Institute For Middle East Studies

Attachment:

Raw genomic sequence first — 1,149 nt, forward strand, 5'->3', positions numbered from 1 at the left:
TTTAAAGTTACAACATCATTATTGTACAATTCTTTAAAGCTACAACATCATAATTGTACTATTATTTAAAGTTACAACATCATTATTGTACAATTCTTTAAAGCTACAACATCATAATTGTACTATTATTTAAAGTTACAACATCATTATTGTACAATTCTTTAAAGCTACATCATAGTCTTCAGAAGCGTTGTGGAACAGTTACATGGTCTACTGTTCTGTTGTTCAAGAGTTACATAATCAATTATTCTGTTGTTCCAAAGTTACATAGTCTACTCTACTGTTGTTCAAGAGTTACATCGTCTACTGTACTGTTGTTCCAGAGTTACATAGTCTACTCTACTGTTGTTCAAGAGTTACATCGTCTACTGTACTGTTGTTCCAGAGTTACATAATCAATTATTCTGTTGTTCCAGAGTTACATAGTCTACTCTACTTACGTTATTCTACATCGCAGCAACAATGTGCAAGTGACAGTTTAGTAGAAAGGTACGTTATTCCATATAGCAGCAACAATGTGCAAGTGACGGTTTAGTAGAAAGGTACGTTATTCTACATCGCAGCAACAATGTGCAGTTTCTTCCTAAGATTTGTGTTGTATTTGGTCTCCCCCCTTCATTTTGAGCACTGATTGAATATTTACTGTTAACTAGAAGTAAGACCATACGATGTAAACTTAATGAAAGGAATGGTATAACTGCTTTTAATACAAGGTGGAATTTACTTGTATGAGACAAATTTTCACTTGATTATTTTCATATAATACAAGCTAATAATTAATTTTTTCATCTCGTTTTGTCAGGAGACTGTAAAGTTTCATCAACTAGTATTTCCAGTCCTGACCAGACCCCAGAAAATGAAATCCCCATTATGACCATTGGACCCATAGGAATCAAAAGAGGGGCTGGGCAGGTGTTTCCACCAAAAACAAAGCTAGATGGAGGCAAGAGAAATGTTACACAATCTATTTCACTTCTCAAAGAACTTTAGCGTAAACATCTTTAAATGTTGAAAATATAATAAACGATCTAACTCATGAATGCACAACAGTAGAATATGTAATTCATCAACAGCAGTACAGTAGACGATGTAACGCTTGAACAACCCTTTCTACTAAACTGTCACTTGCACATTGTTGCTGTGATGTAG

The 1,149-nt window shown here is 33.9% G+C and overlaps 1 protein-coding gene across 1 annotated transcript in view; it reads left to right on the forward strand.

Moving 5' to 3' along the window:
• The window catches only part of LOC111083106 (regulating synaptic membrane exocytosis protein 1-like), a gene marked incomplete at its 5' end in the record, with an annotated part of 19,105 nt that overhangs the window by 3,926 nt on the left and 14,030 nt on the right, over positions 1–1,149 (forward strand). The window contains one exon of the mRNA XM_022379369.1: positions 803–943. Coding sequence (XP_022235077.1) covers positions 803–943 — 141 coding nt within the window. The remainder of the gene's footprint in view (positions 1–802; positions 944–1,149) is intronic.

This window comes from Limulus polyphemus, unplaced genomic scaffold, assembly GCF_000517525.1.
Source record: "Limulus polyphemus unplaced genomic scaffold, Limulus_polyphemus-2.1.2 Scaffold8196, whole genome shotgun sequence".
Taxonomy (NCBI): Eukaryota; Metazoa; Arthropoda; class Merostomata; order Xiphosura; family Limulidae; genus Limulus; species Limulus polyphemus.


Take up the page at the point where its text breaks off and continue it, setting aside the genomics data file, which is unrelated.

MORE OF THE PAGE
As the first Gulf city to experience oil urbanization, Kuwait City’s transformation in the mid-twentieth century inaugurated a now-familiar regional narrative: a small traditional town of mudbrick courtyard houses and plentiful foot traffic transformed into a modern city with marble-fronted buildings, vast suburbs, and wide highways. In Kuwait Transformed, Farah Al-Nakib connects the city’s past and present, from its settlement in 1716 to the twenty-first century, through the bridge of oil discovery. She traces the relationships between the urban landscape, patterns and practices of everyday life, and social behaviors and relations in Kuwait. The history that emerges reveals how decades of urban planning, suburbanization, and privatization have eroded an open, tolerant society and given rise to the insularity, xenophobia, and divisiveness that characterize Kuwaiti social relations today.